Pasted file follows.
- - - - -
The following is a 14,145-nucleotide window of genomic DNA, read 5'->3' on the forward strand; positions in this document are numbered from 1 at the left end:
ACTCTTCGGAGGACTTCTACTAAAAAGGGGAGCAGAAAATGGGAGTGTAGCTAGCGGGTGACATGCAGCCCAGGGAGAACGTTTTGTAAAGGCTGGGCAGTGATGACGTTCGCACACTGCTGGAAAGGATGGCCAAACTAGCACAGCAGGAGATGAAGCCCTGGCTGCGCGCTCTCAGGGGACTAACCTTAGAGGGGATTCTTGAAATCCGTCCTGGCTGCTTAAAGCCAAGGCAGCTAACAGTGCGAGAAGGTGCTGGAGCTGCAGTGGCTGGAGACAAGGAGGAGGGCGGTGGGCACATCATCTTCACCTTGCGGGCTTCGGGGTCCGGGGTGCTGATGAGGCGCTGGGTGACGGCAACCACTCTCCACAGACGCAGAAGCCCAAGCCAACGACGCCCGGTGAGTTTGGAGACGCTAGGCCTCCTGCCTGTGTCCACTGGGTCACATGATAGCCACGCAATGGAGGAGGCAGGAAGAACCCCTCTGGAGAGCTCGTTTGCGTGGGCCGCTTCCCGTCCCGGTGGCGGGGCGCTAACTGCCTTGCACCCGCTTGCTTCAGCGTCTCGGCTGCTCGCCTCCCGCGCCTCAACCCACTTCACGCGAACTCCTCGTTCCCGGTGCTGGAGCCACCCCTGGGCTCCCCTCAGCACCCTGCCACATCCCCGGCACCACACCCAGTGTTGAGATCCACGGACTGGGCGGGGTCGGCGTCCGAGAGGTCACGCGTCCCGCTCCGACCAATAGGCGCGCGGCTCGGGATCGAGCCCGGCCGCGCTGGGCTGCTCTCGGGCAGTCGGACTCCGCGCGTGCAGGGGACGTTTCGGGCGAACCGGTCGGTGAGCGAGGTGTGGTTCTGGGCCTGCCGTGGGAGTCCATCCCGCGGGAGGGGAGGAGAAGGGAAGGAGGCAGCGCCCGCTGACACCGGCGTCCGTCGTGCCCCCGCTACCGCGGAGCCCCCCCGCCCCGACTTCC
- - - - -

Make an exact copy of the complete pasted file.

The following is a 14,145-nucleotide window of genomic DNA, read 5'->3' on the forward strand; positions in this document are numbered from 1 at the left end:
ACTCTTCGGAGGACTTCTACTAAAAAGGGGAGCAGAAAATGGGAGTGTAGCTAGCGGGTGACATGCAGCCCAGGGAGAACGTTTTGTAAAGGCTGGGCAGTGATGACGTTCGCACACTGCTGGAAAGGATGGCCAAACTAGCACAGCAGGAGATGAAGCCCTGGCTGCGCGCTCTCAGGGGACTAACCTTAGAGGGGATTCTTGAAATCCGTCCTGGCTGCTTAAAGCCAAGGCAGCTAACAGTGCGAGAAGGTGCTGGAGCTGCAGTGGCTGGAGACAAGGAGGAGGGCGGTGGGCACATCATCTTCACCTTGCGGGCTTCGGGGTCCGGGGTGCTGATGAGGCGCTGGGTGACGGCAACCACTCTCCACAGACGCAGAAGCCCAAGCCAACGACGCCCGGTGAGTTTGGAGACGCTAGGCCTCCTGCCTGTGTCCACTGGGTCACATGATAGCCACGCAATGGAGGAGGCAGGAAGAACCCCTCTGGAGAGCTCGTTTGCGTGGGCCGCTTCCCGTCCCGGTGGCGGGGCGCTAACTGCCTTGCACCCGCTTGCTTCAGCGTCTCGGCTGCTCGCCTCCCGCGCCTCAACCCACTTCACGCGAACTCCTCGTTCCCGGTGCTGGAGCCACCCCTGGGCTCCCCTCAGCACCCTGCCACATCCCCGGCACCACACCCAGTGTTGAGATCCACGGACTGGGCGGGGTCGGCGTCCGAGAGGTCACGCGTCCCGCTCCGACCAATAGGCGCGCGGCTCGGGATCGAGCCCGGCCGCGCTGGGCTGCTCTCGGGCAGTCGGACTCCGCGCGTGCAGGGGACGTTTCGGGCGAACCGGTCGGTGAGCGAGGTGTGGTTCTGGGCCTGCCGTGGGAGTCCATCCCGCGGGAGGGGAGGAGAAGGGAAGGAGGCAGCGCCCGCTGACACCGGCGTCCGTCGTGCCCCCGCTACCGCGGAGCCCCCCCGCCCCGACTTCC